Walker Process antitrust claim reinstated: threats to sue competitor’s customers sufficientJanuary 26, 2007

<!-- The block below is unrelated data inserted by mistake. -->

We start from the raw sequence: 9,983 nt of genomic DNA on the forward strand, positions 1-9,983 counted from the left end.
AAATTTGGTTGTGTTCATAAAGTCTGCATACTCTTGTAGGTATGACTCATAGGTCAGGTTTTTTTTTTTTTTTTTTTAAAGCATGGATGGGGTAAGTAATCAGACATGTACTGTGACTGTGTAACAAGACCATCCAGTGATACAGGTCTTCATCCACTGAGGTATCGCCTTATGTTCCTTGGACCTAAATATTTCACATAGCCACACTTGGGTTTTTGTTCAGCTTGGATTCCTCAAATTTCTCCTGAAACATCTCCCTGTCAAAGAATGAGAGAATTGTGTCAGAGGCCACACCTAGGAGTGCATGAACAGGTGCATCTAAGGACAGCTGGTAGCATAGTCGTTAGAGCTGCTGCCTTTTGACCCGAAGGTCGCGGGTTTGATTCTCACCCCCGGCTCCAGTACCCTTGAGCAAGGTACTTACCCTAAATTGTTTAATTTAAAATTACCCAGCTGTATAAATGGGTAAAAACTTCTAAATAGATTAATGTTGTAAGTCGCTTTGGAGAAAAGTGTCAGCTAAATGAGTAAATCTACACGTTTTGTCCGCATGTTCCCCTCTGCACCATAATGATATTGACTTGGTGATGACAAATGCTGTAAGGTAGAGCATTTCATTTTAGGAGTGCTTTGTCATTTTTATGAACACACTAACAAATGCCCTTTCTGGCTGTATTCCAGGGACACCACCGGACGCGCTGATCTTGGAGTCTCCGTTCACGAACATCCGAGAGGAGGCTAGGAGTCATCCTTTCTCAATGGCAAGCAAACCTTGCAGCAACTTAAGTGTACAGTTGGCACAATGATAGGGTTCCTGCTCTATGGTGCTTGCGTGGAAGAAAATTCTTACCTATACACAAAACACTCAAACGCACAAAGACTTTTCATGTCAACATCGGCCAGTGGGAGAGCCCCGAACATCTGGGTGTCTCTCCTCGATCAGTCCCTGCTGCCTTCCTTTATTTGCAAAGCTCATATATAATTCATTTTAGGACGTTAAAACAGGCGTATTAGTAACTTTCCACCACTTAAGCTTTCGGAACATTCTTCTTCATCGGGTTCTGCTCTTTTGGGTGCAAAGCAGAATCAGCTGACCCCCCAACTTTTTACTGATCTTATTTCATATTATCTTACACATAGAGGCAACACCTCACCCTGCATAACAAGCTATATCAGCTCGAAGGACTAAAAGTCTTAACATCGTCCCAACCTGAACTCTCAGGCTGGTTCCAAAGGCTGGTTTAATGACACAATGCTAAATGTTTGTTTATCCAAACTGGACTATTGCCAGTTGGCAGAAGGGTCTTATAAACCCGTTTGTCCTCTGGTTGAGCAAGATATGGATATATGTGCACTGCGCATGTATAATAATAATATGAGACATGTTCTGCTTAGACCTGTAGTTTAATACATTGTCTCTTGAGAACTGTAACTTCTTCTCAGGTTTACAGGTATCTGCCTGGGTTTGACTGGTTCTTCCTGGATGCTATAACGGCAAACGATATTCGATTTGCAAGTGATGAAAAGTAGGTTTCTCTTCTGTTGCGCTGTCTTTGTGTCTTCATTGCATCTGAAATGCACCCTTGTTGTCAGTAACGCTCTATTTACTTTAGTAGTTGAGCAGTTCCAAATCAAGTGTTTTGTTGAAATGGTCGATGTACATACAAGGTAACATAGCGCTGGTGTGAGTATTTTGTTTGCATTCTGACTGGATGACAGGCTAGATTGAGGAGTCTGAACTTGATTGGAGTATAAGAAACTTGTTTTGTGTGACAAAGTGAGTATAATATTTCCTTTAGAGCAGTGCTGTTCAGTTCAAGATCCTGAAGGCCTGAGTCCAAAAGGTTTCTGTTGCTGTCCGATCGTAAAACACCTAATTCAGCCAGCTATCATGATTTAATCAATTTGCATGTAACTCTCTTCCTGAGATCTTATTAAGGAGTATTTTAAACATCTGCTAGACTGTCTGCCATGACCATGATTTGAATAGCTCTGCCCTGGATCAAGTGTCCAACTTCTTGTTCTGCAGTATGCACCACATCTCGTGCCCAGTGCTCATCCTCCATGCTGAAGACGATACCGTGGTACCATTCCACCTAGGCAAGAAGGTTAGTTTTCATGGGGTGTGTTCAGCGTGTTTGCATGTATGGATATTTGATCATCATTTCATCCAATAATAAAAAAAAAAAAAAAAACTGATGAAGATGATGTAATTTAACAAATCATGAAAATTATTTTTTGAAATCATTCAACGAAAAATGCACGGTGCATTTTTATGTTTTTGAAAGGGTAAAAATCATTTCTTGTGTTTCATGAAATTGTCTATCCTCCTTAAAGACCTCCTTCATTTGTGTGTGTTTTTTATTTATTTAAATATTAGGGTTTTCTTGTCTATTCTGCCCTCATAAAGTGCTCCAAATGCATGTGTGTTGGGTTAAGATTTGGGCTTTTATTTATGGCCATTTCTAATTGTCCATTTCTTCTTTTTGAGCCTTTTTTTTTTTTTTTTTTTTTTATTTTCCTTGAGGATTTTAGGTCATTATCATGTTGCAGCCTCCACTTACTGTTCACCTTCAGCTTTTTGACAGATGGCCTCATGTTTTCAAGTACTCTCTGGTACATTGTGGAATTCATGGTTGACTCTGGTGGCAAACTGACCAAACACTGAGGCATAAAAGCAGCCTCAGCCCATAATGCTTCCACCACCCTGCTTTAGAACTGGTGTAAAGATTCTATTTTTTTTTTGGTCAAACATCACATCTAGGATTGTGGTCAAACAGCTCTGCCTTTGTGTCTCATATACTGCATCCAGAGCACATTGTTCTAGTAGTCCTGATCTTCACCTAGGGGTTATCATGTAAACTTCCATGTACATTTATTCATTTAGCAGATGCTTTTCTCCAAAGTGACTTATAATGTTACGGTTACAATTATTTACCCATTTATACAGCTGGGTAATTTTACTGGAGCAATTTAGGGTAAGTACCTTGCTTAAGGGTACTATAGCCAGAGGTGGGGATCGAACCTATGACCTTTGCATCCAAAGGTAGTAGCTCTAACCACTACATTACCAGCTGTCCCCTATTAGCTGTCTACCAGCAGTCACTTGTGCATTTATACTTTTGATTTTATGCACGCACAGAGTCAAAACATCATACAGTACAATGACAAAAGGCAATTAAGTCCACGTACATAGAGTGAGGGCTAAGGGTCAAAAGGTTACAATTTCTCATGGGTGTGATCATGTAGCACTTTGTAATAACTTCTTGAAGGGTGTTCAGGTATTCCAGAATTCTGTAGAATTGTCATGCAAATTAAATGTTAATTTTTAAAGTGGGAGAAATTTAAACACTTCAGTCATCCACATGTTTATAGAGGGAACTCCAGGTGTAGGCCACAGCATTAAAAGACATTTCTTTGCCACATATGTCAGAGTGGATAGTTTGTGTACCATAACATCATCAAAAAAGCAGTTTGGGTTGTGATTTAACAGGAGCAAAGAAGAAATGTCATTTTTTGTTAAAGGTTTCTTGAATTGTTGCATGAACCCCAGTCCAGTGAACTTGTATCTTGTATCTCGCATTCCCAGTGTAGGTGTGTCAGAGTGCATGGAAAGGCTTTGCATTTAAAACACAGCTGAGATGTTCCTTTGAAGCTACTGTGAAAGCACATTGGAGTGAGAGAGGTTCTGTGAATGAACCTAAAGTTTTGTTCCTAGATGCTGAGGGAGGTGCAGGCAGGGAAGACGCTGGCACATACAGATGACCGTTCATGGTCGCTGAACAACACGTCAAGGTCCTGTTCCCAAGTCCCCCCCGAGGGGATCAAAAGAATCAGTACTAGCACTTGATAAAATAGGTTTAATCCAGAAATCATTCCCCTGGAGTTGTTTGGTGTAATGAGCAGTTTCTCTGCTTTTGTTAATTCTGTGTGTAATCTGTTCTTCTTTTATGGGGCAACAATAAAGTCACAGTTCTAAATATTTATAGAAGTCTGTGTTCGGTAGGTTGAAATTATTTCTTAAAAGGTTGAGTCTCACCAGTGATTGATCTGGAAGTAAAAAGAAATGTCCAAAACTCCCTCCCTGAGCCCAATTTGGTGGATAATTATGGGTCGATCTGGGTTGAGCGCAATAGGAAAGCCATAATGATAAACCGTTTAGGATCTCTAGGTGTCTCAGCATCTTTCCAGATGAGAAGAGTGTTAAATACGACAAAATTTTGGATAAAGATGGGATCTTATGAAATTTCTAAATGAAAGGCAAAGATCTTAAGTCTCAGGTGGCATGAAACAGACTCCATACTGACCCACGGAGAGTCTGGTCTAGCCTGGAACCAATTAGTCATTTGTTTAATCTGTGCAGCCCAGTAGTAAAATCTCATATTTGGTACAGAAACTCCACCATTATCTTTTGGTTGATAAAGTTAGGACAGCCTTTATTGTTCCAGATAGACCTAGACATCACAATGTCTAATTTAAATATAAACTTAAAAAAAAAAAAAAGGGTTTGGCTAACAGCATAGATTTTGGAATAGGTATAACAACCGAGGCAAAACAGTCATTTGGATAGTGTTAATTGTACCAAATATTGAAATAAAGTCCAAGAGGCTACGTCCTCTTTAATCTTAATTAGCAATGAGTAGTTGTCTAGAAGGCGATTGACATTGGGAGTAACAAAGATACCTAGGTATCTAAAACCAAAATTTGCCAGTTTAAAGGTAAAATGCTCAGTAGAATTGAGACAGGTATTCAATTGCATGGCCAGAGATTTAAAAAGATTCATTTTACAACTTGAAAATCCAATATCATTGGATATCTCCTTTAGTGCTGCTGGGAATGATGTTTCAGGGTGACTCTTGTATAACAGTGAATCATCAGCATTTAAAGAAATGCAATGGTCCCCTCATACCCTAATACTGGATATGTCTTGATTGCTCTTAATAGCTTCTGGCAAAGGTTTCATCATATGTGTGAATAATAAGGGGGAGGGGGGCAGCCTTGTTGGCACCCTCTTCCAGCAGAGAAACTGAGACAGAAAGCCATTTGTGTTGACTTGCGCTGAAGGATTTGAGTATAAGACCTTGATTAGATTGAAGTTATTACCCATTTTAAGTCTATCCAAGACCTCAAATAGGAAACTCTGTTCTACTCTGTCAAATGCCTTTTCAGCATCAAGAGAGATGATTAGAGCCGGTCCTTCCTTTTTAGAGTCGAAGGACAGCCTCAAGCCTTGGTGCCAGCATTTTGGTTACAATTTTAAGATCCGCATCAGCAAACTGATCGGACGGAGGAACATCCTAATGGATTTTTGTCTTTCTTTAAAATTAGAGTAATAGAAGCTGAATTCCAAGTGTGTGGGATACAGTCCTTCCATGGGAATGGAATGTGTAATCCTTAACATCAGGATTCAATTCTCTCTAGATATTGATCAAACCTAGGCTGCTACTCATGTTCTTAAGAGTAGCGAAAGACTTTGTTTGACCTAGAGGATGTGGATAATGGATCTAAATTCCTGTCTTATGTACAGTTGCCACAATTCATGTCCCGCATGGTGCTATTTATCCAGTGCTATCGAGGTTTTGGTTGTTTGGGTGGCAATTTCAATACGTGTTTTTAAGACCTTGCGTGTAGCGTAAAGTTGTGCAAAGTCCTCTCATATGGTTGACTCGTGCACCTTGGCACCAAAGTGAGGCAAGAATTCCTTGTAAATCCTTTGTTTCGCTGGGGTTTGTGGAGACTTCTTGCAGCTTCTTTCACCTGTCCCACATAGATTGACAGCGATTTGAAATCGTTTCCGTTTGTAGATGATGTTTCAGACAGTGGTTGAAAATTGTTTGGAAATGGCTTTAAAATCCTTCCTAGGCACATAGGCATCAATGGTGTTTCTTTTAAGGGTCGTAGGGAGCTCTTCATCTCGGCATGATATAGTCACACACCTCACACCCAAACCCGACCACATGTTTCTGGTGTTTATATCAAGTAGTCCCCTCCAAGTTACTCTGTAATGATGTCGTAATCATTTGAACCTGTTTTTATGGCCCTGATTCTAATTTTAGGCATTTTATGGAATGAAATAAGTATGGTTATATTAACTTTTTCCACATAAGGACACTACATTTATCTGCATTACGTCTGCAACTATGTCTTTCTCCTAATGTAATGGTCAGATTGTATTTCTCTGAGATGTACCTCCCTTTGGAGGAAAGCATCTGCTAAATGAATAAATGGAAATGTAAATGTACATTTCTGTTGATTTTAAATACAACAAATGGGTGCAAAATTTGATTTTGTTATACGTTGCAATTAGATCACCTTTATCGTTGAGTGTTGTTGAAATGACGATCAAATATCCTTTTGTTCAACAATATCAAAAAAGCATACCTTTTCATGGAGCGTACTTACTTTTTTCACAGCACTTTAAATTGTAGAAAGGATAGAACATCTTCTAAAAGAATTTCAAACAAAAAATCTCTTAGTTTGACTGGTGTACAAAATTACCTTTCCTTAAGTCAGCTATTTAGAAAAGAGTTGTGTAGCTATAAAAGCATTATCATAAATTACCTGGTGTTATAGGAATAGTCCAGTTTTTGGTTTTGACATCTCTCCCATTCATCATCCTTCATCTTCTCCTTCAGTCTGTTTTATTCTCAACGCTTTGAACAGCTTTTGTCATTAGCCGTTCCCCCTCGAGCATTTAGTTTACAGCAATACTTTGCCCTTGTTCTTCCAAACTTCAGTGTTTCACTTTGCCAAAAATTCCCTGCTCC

In Hydril Co. v. Grant Prideco, Inc., the Federal Circuit reinstated a Walker Process antitrust claim the lower court had dismissed. A Walker Process claim can arise when a patent holder, knowing that its patent was obtained through fraud, still attempts to enforce the patent. This type of claim is named after the Supreme Court case where it was first described as a valid claim under United States antitrust laws. Because this case was appealed after a motion to dismiss, the court was required to accept the allegations Hydril asserted in its complaint as true. In order to prove a Walker Process antitrust claim, the party must show the elements of common law fraud, which are (1) a representation of a material fact, (2) that the representation was false, and (3) either intent to deceive or acting with reckless disregard for the consequences of the representation. Here, the court found that the allegations in the complaint, if true, satisfied these three requirements. Hydril asserted that Grant Prideco fraudulently obtained its patent by failing to disclose material prior art to the patent office of which it was aware, and that the patent would not have issued had the omissions not have been made. Further, Hydril alleged that these omissions were done knowingly and deliberately. The court held that these allegations, if true, would constitute the necessary fraud to support a Walker Process claim. In addition to the fraud, however, there must be some act by the patent holder to attempt to enforce the patent. Hydril did not allege that Grant Prideco had ever threatened it with enforcement of the patent, just the Grant Prideco had threatened some of Hydril’s customers with enforcement. The district court found that because Grant Prideco never asserted the patent against Hydril, Hydril had no claim. The Federal Circuit disagreed, specifically stating that “a valid Walker Process claim may be based upon enforcement activity against the plaintiff’s customers.” This is because enforcement against a supplier’s customers will have the same net effect as enforcement against the supplier itself: the supplier’s market share will suffer if its customers stop dealing with it based on a threat of patent infringement. Judge Mayer dissented, and would have found no valid antitrust claim. Judge Mayer noted that there was no allegation of enforcement of the patent in the United States, and as a result, there could be no reasonable apprehension that Grant Prideco would enforce its patent against Hydril or its customers. Because of this territorial issue (not addressed by the majority), Judge Mayer would have affirmed the dismissal. This case illustrates the minimum pleading requirements for a Walker Process antitrust claim, and also serves as a reminder for the dire consequences that can arise if a patent is obtained through fraud. Violations of antitrust laws can result in the violator having to pay treble (triple) damages as well as the plaintiff’s legal fees. To read the full decision in Hydril Co. v. Grant Prideco LP, click here.

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